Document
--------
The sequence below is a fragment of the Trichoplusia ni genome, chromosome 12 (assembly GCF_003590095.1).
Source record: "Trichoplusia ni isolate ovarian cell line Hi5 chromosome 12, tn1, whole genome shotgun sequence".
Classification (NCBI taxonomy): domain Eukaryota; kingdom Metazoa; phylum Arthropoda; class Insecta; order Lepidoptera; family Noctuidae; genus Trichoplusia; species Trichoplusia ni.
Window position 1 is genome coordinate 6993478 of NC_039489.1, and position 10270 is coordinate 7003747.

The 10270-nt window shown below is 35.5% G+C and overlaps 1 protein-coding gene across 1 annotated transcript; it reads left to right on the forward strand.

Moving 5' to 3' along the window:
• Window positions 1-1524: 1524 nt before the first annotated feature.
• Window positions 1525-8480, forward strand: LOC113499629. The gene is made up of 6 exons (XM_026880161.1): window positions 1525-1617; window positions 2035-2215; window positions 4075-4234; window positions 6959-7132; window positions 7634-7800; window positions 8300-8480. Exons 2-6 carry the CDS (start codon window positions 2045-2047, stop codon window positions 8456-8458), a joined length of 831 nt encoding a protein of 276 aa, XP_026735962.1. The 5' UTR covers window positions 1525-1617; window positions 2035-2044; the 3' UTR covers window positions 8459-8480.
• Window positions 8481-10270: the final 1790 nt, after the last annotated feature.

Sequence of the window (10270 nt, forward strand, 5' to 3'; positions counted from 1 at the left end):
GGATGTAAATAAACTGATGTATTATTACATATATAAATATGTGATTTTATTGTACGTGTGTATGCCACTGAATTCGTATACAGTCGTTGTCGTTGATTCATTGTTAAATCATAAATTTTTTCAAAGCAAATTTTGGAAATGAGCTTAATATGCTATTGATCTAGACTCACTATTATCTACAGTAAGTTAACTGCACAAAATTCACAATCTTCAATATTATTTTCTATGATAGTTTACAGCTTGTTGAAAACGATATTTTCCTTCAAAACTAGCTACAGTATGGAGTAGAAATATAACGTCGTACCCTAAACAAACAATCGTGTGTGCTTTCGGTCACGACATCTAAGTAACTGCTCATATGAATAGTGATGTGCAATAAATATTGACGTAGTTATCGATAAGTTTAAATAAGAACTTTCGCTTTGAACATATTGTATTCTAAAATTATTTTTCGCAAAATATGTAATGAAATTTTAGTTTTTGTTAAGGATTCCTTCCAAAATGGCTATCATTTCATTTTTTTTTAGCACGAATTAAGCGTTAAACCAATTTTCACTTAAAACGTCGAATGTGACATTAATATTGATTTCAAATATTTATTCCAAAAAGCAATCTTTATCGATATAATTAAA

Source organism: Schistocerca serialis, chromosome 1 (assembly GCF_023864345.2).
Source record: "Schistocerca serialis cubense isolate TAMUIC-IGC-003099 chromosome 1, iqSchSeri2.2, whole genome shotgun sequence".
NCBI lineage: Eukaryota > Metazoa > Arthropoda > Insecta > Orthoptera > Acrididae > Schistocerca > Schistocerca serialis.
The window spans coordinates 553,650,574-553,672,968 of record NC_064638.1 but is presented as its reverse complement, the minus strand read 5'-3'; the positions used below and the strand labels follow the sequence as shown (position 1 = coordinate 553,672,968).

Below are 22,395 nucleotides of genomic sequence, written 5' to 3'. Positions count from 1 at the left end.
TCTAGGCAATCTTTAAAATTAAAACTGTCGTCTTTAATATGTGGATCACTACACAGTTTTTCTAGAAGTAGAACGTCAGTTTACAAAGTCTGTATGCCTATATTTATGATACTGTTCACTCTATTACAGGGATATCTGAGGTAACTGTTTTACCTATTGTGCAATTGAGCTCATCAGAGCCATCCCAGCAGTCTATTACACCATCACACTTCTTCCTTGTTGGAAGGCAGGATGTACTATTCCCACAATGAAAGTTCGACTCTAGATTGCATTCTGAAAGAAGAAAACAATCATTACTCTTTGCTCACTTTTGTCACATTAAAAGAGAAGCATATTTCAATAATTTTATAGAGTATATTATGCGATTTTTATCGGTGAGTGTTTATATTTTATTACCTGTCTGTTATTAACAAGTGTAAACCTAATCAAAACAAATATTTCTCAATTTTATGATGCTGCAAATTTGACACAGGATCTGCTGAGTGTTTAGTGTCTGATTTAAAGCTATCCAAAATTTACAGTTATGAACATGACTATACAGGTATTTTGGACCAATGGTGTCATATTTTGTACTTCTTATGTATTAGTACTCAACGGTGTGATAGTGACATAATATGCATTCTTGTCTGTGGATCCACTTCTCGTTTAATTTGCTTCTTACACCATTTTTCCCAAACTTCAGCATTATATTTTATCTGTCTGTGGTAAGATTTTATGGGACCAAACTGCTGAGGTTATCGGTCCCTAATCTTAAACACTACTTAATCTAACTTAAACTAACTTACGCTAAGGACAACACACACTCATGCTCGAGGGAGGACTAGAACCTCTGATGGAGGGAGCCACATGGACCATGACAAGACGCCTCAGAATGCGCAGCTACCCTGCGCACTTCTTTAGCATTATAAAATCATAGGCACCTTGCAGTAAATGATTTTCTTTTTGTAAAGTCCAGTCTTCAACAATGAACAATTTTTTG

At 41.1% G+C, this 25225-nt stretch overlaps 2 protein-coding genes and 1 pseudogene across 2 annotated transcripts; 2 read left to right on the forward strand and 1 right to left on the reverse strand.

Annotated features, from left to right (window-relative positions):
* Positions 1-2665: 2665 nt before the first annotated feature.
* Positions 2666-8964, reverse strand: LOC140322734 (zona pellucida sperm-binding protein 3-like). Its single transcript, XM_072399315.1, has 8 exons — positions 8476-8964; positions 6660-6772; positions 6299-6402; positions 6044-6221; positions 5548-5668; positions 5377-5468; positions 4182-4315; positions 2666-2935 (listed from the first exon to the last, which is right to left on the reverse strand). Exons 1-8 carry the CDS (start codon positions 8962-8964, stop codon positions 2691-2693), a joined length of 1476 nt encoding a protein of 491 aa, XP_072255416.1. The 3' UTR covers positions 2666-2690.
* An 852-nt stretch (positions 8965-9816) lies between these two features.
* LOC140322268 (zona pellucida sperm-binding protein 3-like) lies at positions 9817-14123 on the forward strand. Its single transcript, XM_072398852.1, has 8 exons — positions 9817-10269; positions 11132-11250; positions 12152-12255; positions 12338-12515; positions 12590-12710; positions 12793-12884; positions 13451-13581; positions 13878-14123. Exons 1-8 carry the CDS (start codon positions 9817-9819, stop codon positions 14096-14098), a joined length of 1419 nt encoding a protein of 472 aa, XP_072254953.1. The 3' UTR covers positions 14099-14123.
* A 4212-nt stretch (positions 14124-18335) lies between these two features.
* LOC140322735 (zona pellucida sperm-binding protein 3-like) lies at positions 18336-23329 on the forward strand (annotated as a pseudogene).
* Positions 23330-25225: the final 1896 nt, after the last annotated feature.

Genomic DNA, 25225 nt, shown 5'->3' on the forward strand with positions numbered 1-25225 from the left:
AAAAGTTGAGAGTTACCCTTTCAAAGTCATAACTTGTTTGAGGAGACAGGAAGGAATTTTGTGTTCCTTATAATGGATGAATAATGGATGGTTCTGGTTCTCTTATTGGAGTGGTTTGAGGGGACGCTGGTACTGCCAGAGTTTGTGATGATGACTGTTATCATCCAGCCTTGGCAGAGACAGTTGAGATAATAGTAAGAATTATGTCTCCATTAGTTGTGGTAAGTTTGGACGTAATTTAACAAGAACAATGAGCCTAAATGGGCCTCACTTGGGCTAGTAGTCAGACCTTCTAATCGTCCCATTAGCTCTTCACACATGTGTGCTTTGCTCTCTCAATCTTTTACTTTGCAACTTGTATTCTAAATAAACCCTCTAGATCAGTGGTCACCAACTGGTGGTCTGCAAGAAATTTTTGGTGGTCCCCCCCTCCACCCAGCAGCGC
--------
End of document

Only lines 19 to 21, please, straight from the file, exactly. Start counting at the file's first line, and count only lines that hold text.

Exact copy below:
Annotated features, from left to right (window-relative positions):
* Positions 1-2665: 2665 nt before the first annotated feature.
* Positions 2666-8964, reverse strand: LOC140322734 (zona pellucida sperm-binding protein 3-like). Its single transcript, XM_072399315.1, has 8 exons — positions 8476-8964; positions 6660-6772; positions 6299-6402; positions 6044-6221; positions 5548-5668; positions 5377-5468; positions 4182-4315; positions 2666-2935 (listed from the first exon to the last, which is right to left on the reverse strand). Exons 1-8 carry the CDS (start codon positions 8962-8964, stop codon positions 2691-2693), a joined length of 1476 nt encoding a protein of 491 aa, XP_072255416.1. The 3' UTR covers positions 2666-2690.